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Ehud states,

Are you saying that each person eating the Passover was required to drink 4 cups of wine a piece? I did not understand this to be the case, but would like to know more.
Each Jew is obligated to drink four cups of wine at these specific times during each Seder (i.e. order): the first at the start of the Seder, following Kiddush; the second before the meal, after reciting the Haggadah story; the third following the Grace After the Meal; and the last after completing Psalms of Praise (Hallel). The Four Cups represent the four expressions of deliverance promised by God (Ex. 6:6-7), "I will bring out," "I will deliver," "I will redeem," and "I will take." The Babylonian Talmud states,

Quote
"Nor shall a person have less than four cups of wine." ....Rabhina, however, said: "At all events, the four cups cannot be conjoined, for each one represents a different duty."
At times a fifth cup was added symbolizing Elijah the Prophet.

Maybe where you are confused is that the children just because they did not partake of the elements still participated in the meal [at least the older children]. The children’s participation in the Passover Meal is to ask questions. For instance the youngest child would ask, "Why is this night different from all other nights?" After the asking of a specific question, the main portion of the Seder, Magid, gives over the answers in the form of a historical review. At different points in the Seder, the leader of the Seder will cover the matzot and lift his cup of wine; then put down the cup of wine and uncover the matzot — all to elicit questions from the children.

Here are some quotes from famous rabbis concerning the Passover and children:

Quote
R. Jehudah, said: "What benefit would children derive from wine? They should rather be given nuts, parched corn, etc., on the eve of Passover, so as to keep them awake at night, and that may make them inquire into the reason of the festivity."

It was said of R. Aqiba, that he would deal out nuts and parched corn on the eve of Passover to the children, in order to keep them awake and have them ask for reasons.

Boraitha, R. Eliezer said: On the night of the Passover the unleavened bread is snatched out of the children's hand in order to keep them awake and have them ask for the reason.
Thus, above we see covenant inclusion, but element exclusion (just as we should have today). In addition, the Apostle Paul would not have tolerated drunken children and infants at the LS, just as he did not condone drunkenness for adults (Rom. 13:13; 1 Cor. 10:7; 11:21; Gal. 5:21; 1 Thess. 5:7). Nor, could have infants consumed four containers of wine. But of course this topic is not in Scripture, because it didn't come up? I wonder why? <img src="/forum/images/graemlins/scratch1.gif" alt="" />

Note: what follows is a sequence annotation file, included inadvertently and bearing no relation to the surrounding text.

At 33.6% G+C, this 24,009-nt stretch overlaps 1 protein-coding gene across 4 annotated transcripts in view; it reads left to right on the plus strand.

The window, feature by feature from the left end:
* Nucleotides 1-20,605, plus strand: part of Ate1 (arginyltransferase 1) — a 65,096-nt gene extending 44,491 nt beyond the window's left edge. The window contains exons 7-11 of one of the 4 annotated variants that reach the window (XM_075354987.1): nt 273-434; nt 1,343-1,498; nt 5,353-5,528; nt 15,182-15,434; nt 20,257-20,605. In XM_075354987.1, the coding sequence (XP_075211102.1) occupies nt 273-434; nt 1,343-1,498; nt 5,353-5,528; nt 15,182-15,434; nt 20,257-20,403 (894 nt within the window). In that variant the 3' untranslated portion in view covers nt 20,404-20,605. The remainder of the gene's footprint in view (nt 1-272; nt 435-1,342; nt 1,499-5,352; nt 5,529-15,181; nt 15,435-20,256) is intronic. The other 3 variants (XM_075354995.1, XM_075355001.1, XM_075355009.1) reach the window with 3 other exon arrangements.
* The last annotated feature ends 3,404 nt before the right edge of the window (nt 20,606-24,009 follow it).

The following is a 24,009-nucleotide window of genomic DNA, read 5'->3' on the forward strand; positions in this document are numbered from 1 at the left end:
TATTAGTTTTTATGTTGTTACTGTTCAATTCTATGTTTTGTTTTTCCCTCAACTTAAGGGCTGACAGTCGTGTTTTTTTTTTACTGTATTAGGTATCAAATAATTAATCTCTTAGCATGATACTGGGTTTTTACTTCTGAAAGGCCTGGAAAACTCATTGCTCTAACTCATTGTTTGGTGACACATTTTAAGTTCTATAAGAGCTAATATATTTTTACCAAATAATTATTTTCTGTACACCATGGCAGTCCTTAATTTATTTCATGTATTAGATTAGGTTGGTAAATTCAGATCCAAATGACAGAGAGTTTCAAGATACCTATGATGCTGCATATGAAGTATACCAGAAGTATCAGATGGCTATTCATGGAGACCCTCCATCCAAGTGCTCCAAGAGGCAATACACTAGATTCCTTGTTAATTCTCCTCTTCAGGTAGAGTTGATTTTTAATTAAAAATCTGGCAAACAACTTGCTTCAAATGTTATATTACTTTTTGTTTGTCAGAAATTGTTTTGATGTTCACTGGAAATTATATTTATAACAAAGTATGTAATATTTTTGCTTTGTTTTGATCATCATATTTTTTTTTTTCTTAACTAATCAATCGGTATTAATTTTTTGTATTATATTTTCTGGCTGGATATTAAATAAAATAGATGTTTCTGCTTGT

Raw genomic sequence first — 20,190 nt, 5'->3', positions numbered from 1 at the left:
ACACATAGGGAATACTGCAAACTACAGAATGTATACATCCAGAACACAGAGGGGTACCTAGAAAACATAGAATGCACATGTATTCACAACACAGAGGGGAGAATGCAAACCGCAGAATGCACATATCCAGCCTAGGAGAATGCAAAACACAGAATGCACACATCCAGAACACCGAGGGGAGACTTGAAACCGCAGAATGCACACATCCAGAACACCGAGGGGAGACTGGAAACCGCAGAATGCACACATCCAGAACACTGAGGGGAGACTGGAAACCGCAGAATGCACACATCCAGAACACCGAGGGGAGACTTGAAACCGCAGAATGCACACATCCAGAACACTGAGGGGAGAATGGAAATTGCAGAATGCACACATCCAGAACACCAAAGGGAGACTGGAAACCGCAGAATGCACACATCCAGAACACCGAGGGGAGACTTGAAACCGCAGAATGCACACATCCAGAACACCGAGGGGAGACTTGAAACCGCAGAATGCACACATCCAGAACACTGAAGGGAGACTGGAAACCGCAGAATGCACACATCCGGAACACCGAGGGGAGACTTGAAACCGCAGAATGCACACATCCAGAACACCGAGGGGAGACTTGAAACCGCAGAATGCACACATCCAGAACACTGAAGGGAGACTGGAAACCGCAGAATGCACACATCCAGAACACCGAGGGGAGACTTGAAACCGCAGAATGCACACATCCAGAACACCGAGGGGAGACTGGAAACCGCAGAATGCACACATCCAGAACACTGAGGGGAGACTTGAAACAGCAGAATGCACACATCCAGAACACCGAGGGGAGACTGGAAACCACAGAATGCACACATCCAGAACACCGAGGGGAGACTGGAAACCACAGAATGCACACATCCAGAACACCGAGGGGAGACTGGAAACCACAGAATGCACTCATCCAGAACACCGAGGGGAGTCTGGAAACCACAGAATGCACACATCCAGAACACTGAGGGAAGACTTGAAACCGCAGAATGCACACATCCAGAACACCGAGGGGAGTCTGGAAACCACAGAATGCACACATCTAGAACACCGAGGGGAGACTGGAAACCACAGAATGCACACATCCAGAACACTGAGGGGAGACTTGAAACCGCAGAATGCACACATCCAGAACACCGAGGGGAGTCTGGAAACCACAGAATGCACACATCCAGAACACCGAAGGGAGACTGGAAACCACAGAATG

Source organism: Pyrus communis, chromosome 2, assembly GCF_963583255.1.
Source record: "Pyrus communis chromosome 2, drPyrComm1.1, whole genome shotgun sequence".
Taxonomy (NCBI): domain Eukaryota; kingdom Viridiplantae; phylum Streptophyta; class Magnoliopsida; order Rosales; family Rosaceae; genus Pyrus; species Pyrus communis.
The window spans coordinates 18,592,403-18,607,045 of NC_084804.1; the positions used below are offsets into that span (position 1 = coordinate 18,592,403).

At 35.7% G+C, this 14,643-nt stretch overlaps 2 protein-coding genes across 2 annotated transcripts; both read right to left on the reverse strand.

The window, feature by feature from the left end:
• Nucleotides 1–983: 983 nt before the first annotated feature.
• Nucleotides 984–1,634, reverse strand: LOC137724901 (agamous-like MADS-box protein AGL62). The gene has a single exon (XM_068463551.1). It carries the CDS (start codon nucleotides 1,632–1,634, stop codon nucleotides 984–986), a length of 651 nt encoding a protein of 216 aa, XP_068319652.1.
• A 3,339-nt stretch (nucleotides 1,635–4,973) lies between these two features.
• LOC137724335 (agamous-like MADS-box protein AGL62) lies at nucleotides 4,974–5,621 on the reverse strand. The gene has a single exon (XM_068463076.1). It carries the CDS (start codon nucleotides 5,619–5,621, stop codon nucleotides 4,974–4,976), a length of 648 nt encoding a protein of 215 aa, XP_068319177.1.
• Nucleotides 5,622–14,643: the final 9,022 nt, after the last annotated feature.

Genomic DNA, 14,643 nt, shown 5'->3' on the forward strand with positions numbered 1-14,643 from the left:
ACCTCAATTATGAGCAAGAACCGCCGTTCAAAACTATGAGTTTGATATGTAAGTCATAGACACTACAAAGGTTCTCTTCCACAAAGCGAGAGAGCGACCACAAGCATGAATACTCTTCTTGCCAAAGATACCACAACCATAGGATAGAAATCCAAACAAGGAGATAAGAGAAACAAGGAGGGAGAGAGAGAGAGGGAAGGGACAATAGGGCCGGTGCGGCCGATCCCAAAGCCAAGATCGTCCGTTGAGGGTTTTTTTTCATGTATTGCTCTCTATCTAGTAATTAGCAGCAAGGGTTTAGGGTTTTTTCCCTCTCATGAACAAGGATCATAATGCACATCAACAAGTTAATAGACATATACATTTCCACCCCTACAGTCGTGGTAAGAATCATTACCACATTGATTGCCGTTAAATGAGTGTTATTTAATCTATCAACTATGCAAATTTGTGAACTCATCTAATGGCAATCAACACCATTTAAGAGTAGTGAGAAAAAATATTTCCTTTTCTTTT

Since drunkenness is a sin at the LS (1 Cor. 11:21), the children, even according to Jewish Passover custom, would not have partaken of the elements, though they would have participated in the meal in the form of asking questions, etc. and in the Passover meal had other sustenance [but not the elements] so they could have stayed awake and learned! It should be noted that the LS does not last as long as the Passover meal [festival held from the 14th to the 21st day of the Jewish month of Nisan], and thus, additional sustenance would probably be unwarranted in the modern day LS. In addition, it should be stated that in some sects of modern day Judaism (not all sects) the children [various ages depending on sect, but not infants] do participate by drinking grape juice. However, there is no evidence of this practice in the OT.

Moreover, because some desire to ridicule God's Word saying that 1 Cor 11 is the only text that speaks against paedo-communion, as if one Word of God is not sufficient to condemn their error, the counting of lambs before Passover is significant for our discussion. How many lambs? How did the Jews come up with a number? Richard Bacon recounts,

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on the basis of Deuteronomy 16:2, we would expect to see participants (covenantal adult males) going to Jerusalem to keep the Passover. Additionally, on the basis of our understanding of Exodus 12:26-27, we would expect to see the children of the participants involved in catechism. Moreover, based on Exodus 12:3-4 and 12:21, we would expect to see a counting of adult males (a.k.a. "men") taking place around the time of the Passover. Finally, based on Numbers 9:1-6 and II Chronicles 30:8, we would expect to see an increased awareness and concern over ceremonial cleanness....
Jewish boys – normally thought to be 12 yoa, or older – and men partook of Passover meal. However, even Christ who was 12 yoa went to Jerusalem during Passover, but there is not a record of his participation in the Passover Meal (Luke 2:40 ff). But even if ones implies in the text that he did, Jesus "waxed strong in spirit, filled with wisdom: and the grace of God was upon him" and thus he was eligible! As Bacon states, "This was no infant at the Passover; not even the infant Savior."